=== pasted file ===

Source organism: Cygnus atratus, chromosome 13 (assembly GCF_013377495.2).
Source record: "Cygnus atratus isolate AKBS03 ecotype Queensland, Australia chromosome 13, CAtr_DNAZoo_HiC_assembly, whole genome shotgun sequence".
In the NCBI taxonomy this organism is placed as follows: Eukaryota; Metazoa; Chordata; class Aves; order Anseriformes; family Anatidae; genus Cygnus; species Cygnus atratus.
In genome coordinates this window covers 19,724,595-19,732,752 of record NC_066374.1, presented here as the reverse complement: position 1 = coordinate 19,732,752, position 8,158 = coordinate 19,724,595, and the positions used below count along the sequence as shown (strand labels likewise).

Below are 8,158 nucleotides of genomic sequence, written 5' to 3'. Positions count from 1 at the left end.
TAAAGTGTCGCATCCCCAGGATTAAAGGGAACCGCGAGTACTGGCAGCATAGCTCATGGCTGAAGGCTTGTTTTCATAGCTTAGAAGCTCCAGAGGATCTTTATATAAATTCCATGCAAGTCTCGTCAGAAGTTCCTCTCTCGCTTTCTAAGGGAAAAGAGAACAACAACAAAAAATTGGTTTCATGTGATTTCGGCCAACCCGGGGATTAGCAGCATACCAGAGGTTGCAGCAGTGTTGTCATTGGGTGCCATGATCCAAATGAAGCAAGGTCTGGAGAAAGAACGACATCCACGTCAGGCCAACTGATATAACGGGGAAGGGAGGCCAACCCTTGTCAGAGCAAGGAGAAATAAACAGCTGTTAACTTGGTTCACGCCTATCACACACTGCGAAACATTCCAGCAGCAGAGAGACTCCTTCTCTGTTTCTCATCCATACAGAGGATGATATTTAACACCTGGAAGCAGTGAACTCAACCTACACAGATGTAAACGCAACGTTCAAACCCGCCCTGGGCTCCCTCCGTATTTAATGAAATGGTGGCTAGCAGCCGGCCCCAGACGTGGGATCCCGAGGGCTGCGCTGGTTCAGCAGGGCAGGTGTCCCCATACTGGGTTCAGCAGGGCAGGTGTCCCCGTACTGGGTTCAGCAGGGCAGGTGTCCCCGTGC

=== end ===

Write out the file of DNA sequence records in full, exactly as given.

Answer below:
Source organism: Cygnus atratus, chromosome 13 (assembly GCF_013377495.2).
Source record: "Cygnus atratus isolate AKBS03 ecotype Queensland, Australia chromosome 13, CAtr_DNAZoo_HiC_assembly, whole genome shotgun sequence".
In the NCBI taxonomy this organism is placed as follows: Eukaryota; Metazoa; Chordata; class Aves; order Anseriformes; family Anatidae; genus Cygnus; species Cygnus atratus.
In genome coordinates this window covers 19,724,595-19,732,752 of record NC_066374.1, presented here as the reverse complement: position 1 = coordinate 19,732,752, position 8,158 = coordinate 19,724,595, and the positions used below count along the sequence as shown (strand labels likewise).

Below are 8,158 nucleotides of genomic sequence, written 5' to 3'. Positions count from 1 at the left end.
TAAAGTGTCGCATCCCCAGGATTAAAGGGAACCGCGAGTACTGGCAGCATAGCTCATGGCTGAAGGCTTGTTTTCATAGCTTAGAAGCTCCAGAGGATCTTTATATAAATTCCATGCAAGTCTCGTCAGAAGTTCCTCTCTCGCTTTCTAAGGGAAAAGAGAACAACAACAAAAAATTGGTTTCATGTGATTTCGGCCAACCCGGGGATTAGCAGCATACCAGAGGTTGCAGCAGTGTTGTCATTGGGTGCCATGATCCAAATGAAGCAAGGTCTGGAGAAAGAACGACATCCACGTCAGGCCAACTGATATAACGGGGAAGGGAGGCCAACCCTTGTCAGAGCAAGGAGAAATAAACAGCTGTTAACTTGGTTCACGCCTATCACACACTGCGAAACATTCCAGCAGCAGAGAGACTCCTTCTCTGTTTCTCATCCATACAGAGGATGATATTTAACACCTGGAAGCAGTGAACTCAACCTACACAGATGTAAACGCAACGTTCAAACCCGCCCTGGGCTCCCTCCGTATTTAATGAAATGGTGGCTAGCAGCCGGCCCCAGACGTGGGATCCCGAGGGCTGCGCTGGTTCAGCAGGGCAGGTGTCCCCATACTGGGTTCAGCAGGGCAGGTGTCCCCGTACTGGGTTCAGCAGGGCAGGTGTCCCCGTGC